Jun 18, 2019 | Updated: 05:19 PM EDT

Colored, Self-Healing Hydrogel Skin For Robots Created By Researchers

May 24, 2017 05:38 PM EDT

The colored self-healing hydrogel skin was described to be constructed from the idea of animal's distinctive colors.
(Photo : Oli Scarff/Getty Images) Researchers created a self-healing hydrogel skin that will color and enable robots to not replace their skin anymore.

As the age where robots and artificial intelligence pioneer comes near, researchers are troubled by future problems as well. Luckily, robots having colored complexion along with self-healing hydrogel skin material was discovered by researchers to avoid necessary problems in the future.

According to South China Morning Post, researchers from the Southeast University in China have claimed that they have finally solved the problem of dull and lightly colored robot complexions. The project that they said to be the solution was shown to be a self-healing hydrogel. The solution then will pave the way for the problem that robots need to have replaceable skin upon damage.

With that said, the reason of the project was explained to be that pale colored robots may result in social problems in the future. The study published in Proceedings of the National Academy of Sciences (PSAS) wrote that self-healing hydrogels weren’t yet deemed to be applicable on all robots. However, it could be used in a variety of applications as the study has noted.

Furthermore, the self-healing hydrogels developed by the research team was described to be double layered. The first layer was defined to showcase the structural colors of the hydrogel while the second layer holds responsible for its self-healing capability as Phys Org reported.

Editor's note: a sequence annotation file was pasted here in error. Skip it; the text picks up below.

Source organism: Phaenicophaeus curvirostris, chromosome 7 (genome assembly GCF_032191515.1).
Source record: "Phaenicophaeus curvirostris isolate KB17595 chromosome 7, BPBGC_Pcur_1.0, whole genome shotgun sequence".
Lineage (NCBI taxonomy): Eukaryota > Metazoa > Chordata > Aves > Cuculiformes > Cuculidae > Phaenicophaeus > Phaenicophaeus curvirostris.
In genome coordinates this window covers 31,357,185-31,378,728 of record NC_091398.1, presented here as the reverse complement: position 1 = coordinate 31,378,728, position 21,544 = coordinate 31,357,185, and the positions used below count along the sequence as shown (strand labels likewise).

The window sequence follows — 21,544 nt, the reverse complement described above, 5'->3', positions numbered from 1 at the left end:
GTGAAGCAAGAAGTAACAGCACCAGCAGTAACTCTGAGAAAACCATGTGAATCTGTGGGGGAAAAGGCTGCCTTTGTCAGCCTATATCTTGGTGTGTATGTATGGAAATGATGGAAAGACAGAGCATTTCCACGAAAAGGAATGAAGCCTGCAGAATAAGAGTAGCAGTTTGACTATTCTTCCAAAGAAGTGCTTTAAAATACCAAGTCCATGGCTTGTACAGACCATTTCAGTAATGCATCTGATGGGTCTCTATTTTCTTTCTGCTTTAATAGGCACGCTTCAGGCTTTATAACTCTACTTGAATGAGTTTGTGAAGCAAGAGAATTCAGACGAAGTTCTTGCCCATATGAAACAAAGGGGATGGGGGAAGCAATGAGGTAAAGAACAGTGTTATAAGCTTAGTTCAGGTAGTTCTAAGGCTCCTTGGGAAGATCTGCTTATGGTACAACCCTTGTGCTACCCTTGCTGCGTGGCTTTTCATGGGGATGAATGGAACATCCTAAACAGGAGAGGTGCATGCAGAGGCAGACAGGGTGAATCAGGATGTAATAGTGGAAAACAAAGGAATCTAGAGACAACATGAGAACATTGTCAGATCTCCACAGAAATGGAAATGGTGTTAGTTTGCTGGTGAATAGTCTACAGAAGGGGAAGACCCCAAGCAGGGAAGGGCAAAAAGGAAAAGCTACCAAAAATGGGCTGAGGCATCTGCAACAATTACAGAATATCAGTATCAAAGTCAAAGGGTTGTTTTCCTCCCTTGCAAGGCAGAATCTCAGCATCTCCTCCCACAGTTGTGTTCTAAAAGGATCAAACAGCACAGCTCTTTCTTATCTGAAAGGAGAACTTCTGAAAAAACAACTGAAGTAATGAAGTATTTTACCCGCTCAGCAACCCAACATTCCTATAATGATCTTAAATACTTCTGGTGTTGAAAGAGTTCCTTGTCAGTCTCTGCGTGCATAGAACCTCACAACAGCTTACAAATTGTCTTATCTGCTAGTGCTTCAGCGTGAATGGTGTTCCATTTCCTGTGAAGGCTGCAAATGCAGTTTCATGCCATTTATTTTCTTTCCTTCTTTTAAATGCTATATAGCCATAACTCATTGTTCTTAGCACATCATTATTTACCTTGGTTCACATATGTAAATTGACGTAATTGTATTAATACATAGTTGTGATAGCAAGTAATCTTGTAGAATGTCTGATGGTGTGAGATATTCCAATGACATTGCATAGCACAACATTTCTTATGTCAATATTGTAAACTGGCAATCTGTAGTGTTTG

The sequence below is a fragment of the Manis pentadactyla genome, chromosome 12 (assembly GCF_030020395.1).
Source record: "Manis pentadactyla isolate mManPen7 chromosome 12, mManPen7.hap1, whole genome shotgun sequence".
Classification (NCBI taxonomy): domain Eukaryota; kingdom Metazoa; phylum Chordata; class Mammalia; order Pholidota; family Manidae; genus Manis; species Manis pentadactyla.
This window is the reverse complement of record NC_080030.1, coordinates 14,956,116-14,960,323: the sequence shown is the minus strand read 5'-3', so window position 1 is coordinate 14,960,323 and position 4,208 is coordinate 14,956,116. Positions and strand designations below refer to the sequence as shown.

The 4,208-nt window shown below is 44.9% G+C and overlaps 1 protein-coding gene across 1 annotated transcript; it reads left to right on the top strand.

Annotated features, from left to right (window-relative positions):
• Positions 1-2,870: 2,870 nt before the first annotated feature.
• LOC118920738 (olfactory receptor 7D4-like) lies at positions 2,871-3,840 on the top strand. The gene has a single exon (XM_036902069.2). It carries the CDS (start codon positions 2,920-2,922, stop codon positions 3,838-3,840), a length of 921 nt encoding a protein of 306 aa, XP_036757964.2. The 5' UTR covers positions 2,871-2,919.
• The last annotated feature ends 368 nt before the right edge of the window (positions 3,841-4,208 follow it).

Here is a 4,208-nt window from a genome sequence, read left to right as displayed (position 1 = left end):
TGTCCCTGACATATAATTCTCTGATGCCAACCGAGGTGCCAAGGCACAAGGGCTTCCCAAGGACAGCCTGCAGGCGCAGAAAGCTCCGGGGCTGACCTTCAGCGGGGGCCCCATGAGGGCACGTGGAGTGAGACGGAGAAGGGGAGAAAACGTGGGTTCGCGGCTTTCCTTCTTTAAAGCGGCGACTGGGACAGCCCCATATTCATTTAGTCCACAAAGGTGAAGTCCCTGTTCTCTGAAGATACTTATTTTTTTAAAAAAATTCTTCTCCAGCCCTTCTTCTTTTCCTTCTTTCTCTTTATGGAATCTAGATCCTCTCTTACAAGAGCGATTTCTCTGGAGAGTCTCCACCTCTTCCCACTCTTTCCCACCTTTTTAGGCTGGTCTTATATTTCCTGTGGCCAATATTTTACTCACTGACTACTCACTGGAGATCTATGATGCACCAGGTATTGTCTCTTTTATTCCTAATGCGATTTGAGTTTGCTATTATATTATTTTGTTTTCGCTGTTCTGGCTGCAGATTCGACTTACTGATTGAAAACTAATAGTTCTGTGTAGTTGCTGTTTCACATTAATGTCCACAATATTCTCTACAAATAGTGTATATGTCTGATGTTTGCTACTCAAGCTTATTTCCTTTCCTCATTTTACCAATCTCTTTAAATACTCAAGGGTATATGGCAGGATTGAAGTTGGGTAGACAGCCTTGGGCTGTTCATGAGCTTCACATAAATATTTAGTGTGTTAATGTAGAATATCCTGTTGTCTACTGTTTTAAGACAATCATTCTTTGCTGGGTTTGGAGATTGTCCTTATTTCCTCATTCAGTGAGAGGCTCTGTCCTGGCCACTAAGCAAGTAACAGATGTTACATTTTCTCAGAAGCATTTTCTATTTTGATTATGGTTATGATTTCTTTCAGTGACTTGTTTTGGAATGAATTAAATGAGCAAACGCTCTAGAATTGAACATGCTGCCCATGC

Upon reaching the end result of the experiment, the team discovered that only a barely visible tiny scar appeared after cutting the self-healing hydrogel in half. Rest assured, the structure still held its color as it is deemed to withstand other real-world conditions as well as Professor Zhao Yuanjin of the State Key Laboratory of Bioelectronics stated.

“The human skin, for instance, can ‘feel’ wherever you touch it, and such high-density distribution of sensing has not been achieved by any man-made sensors,” Fu Chenglong, an associate professor of robotics with the department of mechanical and energy engineering at Tsinghua University stated. Nonetheless, the whole team still believes that artificial skin in robots remains a huge challenge.

The self-healing hydrogel idea was then identified to have sprouted from chameleons, butterflies, and peacocks having their colorful distinctions in their body parts and skin. It was said that these kinds of animals get their characteristics through a pigment or periodic nanostructures in their body which changes upon interacting with light.

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